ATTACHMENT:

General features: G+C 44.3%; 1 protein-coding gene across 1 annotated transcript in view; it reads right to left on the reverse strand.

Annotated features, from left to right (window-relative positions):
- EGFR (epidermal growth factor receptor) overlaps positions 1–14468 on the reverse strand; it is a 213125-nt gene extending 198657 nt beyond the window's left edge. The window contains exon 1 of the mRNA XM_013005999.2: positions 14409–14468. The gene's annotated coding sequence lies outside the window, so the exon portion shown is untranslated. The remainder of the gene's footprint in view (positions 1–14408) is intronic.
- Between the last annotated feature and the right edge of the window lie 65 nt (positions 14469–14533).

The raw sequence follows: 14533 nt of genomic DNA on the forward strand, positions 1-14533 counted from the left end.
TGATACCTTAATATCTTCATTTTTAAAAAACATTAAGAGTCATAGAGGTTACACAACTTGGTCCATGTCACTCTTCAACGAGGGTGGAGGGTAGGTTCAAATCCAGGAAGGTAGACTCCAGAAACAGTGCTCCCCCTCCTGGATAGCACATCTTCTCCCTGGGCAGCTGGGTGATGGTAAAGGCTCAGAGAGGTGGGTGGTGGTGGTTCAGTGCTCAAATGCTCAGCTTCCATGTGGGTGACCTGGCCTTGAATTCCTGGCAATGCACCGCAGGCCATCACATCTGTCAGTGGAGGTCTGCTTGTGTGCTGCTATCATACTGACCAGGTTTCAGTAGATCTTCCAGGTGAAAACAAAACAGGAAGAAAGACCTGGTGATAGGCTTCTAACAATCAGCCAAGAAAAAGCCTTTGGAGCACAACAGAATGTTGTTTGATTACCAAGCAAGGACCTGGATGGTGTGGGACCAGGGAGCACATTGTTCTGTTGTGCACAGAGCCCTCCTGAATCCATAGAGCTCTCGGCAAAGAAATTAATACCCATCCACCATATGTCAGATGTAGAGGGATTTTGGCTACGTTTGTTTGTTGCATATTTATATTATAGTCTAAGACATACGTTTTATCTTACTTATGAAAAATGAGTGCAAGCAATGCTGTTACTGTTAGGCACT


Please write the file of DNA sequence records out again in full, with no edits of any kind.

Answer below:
General features: G+C 44.3%; 1 protein-coding gene across 1 annotated transcript in view; it reads right to left on the reverse strand.

Annotated features, from left to right (window-relative positions):
- EGFR (epidermal growth factor receptor) overlaps positions 1–14468 on the reverse strand; it is a 213125-nt gene extending 198657 nt beyond the window's left edge. The window contains exon 1 of the mRNA XM_013005999.2: positions 14409–14468. The gene's annotated coding sequence lies outside the window, so the exon portion shown is untranslated. The remainder of the gene's footprint in view (positions 1–14408) is intronic.
- Between the last annotated feature and the right edge of the window lie 65 nt (positions 14469–14533).

The raw sequence follows: 14533 nt of genomic DNA on the forward strand, positions 1-14533 counted from the left end.
TGATACCTTAATATCTTCATTTTTAAAAAACATTAAGAGTCATAGAGGTTACACAACTTGGTCCATGTCACTCTTCAACGAGGGTGGAGGGTAGGTTCAAATCCAGGAAGGTAGACTCCAGAAACAGTGCTCCCCCTCCTGGATAGCACATCTTCTCCCTGGGCAGCTGGGTGATGGTAAAGGCTCAGAGAGGTGGGTGGTGGTGGTTCAGTGCTCAAATGCTCAGCTTCCATGTGGGTGACCTGGCCTTGAATTCCTGGCAATGCACCGCAGGCCATCACATCTGTCAGTGGAGGTCTGCTTGTGTGCTGCTATCATACTGACCAGGTTTCAGTAGATCTTCCAGGTGAAAACAAAACAGGAAGAAAGACCTGGTGATAGGCTTCTAACAATCAGCCAAGAAAAAGCCTTTGGAGCACAACAGAATGTTGTTTGATTACCAAGCAAGGACCTGGATGGTGTGGGACCAGGGAGCACATTGTTCTGTTGTGCACAGAGCCCTCCTGAATCCATAGAGCTCTCGGCAAAGAAATTAATACCCATCCACCATATGTCAGATGTAGAGGGATTTTGGCTACGTTTGTTTGTTGCATATTTATATTATAGTCTAAGACATACGTTTTATCTTACTTATGAAAAATGAGTGCAAGCAATGCTGTTACTGTTAGGCACT